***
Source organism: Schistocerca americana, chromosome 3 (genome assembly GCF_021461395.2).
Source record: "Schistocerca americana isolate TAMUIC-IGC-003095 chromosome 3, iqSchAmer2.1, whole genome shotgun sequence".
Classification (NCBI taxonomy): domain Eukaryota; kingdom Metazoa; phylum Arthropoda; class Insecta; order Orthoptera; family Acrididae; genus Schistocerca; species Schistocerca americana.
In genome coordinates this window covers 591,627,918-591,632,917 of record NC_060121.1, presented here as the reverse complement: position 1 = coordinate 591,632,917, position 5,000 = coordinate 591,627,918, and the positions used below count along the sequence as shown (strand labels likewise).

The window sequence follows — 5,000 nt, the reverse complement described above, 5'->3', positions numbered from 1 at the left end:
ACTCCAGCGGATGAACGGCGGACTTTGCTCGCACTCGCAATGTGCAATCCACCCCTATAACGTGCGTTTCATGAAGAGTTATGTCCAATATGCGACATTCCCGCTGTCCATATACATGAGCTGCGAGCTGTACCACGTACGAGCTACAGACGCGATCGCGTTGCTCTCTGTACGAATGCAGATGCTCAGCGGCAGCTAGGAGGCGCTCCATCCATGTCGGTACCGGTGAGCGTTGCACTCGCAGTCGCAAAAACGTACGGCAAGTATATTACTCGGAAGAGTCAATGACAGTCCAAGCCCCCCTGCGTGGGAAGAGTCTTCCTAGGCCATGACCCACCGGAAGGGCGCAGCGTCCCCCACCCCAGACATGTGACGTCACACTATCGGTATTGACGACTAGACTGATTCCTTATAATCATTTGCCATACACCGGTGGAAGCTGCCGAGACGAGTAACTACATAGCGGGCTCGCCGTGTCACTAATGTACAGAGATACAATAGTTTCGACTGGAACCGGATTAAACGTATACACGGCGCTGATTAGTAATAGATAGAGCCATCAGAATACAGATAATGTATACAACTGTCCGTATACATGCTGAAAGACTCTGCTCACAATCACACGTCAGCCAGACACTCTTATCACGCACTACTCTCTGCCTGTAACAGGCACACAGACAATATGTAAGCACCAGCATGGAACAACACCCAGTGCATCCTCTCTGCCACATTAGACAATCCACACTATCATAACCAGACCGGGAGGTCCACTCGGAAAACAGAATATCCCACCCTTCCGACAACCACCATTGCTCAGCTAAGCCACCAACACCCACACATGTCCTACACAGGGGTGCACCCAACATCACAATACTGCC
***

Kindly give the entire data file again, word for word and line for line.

Source organism: Schistocerca americana, chromosome 3 (genome assembly GCF_021461395.2).
Source record: "Schistocerca americana isolate TAMUIC-IGC-003095 chromosome 3, iqSchAmer2.1, whole genome shotgun sequence".
Classification (NCBI taxonomy): domain Eukaryota; kingdom Metazoa; phylum Arthropoda; class Insecta; order Orthoptera; family Acrididae; genus Schistocerca; species Schistocerca americana.
In genome coordinates this window covers 591,627,918-591,632,917 of record NC_060121.1, presented here as the reverse complement: position 1 = coordinate 591,632,917, position 5,000 = coordinate 591,627,918, and the positions used below count along the sequence as shown (strand labels likewise).

The window sequence follows — 5,000 nt, the reverse complement described above, 5'->3', positions numbered from 1 at the left end:
ACTCCAGCGGATGAACGGCGGACTTTGCTCGCACTCGCAATGTGCAATCCACCCCTATAACGTGCGTTTCATGAAGAGTTATGTCCAATATGCGACATTCCCGCTGTCCATATACATGAGCTGCGAGCTGTACCACGTACGAGCTACAGACGCGATCGCGTTGCTCTCTGTACGAATGCAGATGCTCAGCGGCAGCTAGGAGGCGCTCCATCCATGTCGGTACCGGTGAGCGTTGCACTCGCAGTCGCAAAAACGTACGGCAAGTATATTACTCGGAAGAGTCAATGACAGTCCAAGCCCCCCTGCGTGGGAAGAGTCTTCCTAGGCCATGACCCACCGGAAGGGCGCAGCGTCCCCCACCCCAGACATGTGACGTCACACTATCGGTATTGACGACTAGACTGATTCCTTATAATCATTTGCCATACACCGGTGGAAGCTGCCGAGACGAGTAACTACATAGCGGGCTCGCCGTGTCACTAATGTACAGAGATACAATAGTTTCGACTGGAACCGGATTAAACGTATACACGGCGCTGATTAGTAATAGATAGAGCCATCAGAATACAGATAATGTATACAACTGTCCGTATACATGCTGAAAGACTCTGCTCACAATCACACGTCAGCCAGACACTCTTATCACGCACTACTCTCTGCCTGTAACAGGCACACAGACAATATGTAAGCACCAGCATGGAACAACACCCAGTGCATCCTCTCTGCCACATTAGACAATCCACACTATCATAACCAGACCGGGAGGTCCACTCGGAAAACAGAATATCCCACCCTTCCGACAACCACCATTGCTCAGCTAAGCCACCAACACCCACACATGTCCTACACAGGGGTGCACCCAACATCACAATACTGCC